Every day this month I’m going to read a short story – one I’ve already read, a new one, something a friend has written, something from Fictionaut or fwriction : review –  and I will report back with thoughts, reactions, favorite lines, and lessons I’ve learned. Calling myself a writer has always started with calling myself a reader, and this month I plan to celebrate both of those things, one day at a time.

Want to join me? Send suggestions or your own reactions to stories you’ve read to TheThingsTheyRead@gmail.com or hook up with us on Twitter for a thrilling lit discussion.

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Sunday’s Fictionaut Fiction Nugget: “The Color of Mangoes”

By Melanie Yarbrough

Today’s Fictionaut Fiction Nugget, “The Color of Mangoes,” comes from James Lloyd Davis.

The concept of this story is a simple one; there are no overwhelming realizations, nobody changes, the person who dies has been dead for years. But there is still something very powerful about James Lloyd Davis’ “The Color of Mangoes,” something that gives you pause.

I’ve often joked with friends that if I ever died an untimely death, that they should destroy my journals, for fear my family would find them. Trust me, there is nothing remotely worthy of the swift and secretive destruction of my journals. What there is, instead, is the fear that once I am gone, I won’t have the ability to control what others think of me. That all that’s left will be the things that others can interpret, misinterpret, take at face value.

On the other side of that, however, is the fear that those who’ve died were strangers to us in their lives. That there will be things to discover once they’ve passed that we will not know or understand. And perhaps the most frightening part of these misunderstandings is having to grasp that we will never be able to clear it up, in turn having to grasp our own mortality with that of others.

Don’t worry, Davis doesn’t get into all of these abstract and indistinct musings, but he does, in five paragraphs, give cause to think of them. And that is always far better.

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Nerd Out & Get the Word Out: Boston Book Festival 2010

By Melanie Yarbrough
They have Woodstock and Lillith Fair, Burning Man and even a Strawberry Picking Festival. And finally, last year, Boston started its annual book festival, for the rest of us.

This Saturday, October 16th, marks the second annual Boston Book Festival in Copley Square (which means a great view of the Boston Public Library!). They’ve posted the schedule and description of events here, and I thought I’d share what I’m most excited about. Ready, set, nerd out!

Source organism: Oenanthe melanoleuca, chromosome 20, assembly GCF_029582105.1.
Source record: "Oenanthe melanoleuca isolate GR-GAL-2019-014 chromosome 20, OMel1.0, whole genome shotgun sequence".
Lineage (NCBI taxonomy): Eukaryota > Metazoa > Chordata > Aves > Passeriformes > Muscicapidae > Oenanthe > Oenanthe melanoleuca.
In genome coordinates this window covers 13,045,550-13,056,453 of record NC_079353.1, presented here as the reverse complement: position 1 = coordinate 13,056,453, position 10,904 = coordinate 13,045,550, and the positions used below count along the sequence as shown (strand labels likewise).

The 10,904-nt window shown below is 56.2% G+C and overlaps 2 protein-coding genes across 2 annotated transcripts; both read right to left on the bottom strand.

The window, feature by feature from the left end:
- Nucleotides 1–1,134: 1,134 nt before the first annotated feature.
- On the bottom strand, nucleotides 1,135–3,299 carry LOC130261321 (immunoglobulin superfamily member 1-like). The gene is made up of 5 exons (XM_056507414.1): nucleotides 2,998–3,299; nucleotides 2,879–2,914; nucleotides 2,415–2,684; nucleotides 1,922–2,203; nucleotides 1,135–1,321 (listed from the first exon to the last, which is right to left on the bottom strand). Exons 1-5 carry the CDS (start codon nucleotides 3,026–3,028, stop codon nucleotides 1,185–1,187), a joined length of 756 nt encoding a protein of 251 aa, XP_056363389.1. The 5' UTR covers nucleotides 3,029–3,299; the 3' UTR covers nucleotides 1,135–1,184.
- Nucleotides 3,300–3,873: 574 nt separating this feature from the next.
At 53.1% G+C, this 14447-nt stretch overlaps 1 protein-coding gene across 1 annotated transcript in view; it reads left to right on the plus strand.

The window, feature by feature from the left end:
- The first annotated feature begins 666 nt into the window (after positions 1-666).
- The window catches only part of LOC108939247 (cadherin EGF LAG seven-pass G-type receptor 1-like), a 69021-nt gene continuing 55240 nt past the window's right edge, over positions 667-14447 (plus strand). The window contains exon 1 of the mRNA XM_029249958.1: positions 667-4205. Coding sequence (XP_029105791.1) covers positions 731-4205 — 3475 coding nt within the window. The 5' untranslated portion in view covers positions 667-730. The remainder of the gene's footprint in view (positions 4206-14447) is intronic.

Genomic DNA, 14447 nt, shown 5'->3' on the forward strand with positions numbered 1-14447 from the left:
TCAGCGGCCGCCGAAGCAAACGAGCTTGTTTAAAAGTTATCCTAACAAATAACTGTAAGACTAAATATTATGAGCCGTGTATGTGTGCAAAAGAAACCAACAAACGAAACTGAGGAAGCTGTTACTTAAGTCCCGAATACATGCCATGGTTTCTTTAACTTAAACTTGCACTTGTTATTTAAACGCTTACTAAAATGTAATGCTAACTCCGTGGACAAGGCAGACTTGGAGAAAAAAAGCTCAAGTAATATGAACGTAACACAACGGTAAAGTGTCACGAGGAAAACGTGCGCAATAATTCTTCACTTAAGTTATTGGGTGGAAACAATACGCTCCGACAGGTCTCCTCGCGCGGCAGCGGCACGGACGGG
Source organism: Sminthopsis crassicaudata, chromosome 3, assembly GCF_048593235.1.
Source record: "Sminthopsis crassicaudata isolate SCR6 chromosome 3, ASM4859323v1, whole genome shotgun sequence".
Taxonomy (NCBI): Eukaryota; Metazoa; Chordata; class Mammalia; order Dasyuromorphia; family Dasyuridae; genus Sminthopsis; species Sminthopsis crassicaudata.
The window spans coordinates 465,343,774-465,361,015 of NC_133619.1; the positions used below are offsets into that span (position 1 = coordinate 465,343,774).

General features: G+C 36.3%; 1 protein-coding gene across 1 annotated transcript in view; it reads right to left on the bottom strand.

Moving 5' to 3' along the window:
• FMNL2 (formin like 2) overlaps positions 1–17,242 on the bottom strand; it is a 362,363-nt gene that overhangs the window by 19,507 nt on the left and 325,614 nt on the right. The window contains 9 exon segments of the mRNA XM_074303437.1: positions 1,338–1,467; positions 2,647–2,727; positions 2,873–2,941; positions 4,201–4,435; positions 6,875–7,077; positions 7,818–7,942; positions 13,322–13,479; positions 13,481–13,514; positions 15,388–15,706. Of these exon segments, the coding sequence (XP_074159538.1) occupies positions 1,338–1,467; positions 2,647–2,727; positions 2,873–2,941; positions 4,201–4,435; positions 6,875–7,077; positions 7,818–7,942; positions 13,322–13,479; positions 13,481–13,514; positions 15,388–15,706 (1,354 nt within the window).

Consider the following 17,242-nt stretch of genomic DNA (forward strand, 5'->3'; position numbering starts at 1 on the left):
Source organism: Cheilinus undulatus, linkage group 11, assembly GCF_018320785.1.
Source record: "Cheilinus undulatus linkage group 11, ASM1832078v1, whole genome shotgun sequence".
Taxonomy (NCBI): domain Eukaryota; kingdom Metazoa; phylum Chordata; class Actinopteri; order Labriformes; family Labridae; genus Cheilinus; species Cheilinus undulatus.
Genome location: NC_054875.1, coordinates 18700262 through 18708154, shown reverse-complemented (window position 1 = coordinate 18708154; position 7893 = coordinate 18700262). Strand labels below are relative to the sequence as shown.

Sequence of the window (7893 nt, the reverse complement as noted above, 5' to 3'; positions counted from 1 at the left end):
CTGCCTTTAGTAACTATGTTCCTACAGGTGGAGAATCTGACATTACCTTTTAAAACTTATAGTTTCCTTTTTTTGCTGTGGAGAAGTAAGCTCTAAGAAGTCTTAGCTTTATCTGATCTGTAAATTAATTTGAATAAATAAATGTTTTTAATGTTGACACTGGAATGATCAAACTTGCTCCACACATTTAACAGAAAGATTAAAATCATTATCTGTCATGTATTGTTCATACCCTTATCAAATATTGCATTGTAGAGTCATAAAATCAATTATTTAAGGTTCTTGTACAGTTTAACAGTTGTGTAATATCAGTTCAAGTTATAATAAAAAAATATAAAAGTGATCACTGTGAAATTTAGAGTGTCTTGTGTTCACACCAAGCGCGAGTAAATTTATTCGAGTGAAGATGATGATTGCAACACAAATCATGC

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I didn’t write.

I sat down to write last night, pulled my typewriter onto my bed, faced the window – vibrant with sirens and Bukowski tavern – and set out to write. Instead, I cleaned the dust from between the keys and the little rods that carry the lettered ends to the paper. Instead, I looked through my stationery for old birthday cards I bought for friends whose birthdays are approaching. Instead, I contemplated creating a Facebook event for my birthday coming up. I played Words with Friends on my phone, and sent out excuses about having too many vowels to my friend Keenan who will beat me each time no matter the number of vowels I have. I wrote some honest lines about my relationship with my stepmom, then exhausted, lay back and stared at the lights hanging from my ceiling. I thought about conversations I had that day, about conclusions I’d come to. I watched a 28-minute long video of David Foster Wallace reading some of his non-fiction that made me want to reattempt wading through his works. As I cleared the books off my bed in order to climb in, I was overwhelmed by a recent memory that brought up feelings I’ve assured my friends time and again have dissipated. I condensed the feeling into a text message and sent it to Louisiana. Relieved, I realized the emotion was tied more to the nostalgia for intimate moments rather than a particular person. I slept just fine, but still, I didn’t write.

Tonight, I’m at the library, barely pooping out 3/4s of a page of what I have the sneaking suspicion I will hate come morning. Still, it’s satisfying enough to have written. I requested two of David Foster Wallace’s books: Consider the Lobster and The Broom of the System (which I’m checking out in audiobook form until the hard copy comes in). I read this week’s fiction in The New Yorker, Wells Towers’ “The Landlord,” and was not disappointed. My favorite moment in the story made me cover my mouth and eyes with my hands; I love when fiction does that. I developed a crush on the guy sitting to my left, and now I’m going to read another chunk of Carol Sklenicka’s Raymond Carver: A Writer’s Life. Reading never feels quite as good as writing, but it definitely relieves the guilt of not writing.